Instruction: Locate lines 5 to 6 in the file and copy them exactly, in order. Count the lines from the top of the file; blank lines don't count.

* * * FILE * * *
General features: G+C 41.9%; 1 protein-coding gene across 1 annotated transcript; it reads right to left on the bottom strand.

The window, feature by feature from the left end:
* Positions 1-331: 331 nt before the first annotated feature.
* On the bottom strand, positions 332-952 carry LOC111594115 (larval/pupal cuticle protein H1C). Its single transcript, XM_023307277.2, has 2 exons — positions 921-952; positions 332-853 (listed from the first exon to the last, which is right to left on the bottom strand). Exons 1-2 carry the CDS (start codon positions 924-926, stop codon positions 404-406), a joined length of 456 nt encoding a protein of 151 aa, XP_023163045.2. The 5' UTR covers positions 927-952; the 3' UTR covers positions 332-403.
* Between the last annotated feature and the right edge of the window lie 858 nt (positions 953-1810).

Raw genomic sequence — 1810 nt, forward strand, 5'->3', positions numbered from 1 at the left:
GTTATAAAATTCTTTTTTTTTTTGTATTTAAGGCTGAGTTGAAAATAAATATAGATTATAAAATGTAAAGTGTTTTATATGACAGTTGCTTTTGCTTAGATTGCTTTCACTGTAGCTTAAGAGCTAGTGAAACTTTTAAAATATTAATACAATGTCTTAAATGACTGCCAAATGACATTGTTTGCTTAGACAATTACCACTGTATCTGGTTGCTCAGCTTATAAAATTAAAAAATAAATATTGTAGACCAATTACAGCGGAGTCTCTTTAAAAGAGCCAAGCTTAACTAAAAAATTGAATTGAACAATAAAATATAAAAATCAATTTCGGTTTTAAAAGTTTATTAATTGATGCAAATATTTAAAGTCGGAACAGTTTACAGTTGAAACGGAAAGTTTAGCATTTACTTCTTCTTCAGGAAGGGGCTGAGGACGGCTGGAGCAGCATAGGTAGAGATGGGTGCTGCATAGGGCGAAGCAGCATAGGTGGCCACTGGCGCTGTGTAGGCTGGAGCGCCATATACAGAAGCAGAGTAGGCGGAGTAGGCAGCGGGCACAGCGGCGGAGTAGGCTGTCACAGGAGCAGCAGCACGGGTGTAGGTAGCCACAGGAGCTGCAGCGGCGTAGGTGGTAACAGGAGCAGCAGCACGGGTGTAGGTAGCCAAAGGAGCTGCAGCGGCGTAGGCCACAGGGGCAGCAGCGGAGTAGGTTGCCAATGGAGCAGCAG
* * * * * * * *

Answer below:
* Between the last annotated feature and the right edge of the window lie 858 nt (positions 953-1810).

Raw genomic sequence — 1810 nt, forward strand, 5'->3', positions numbered from 1 at the left: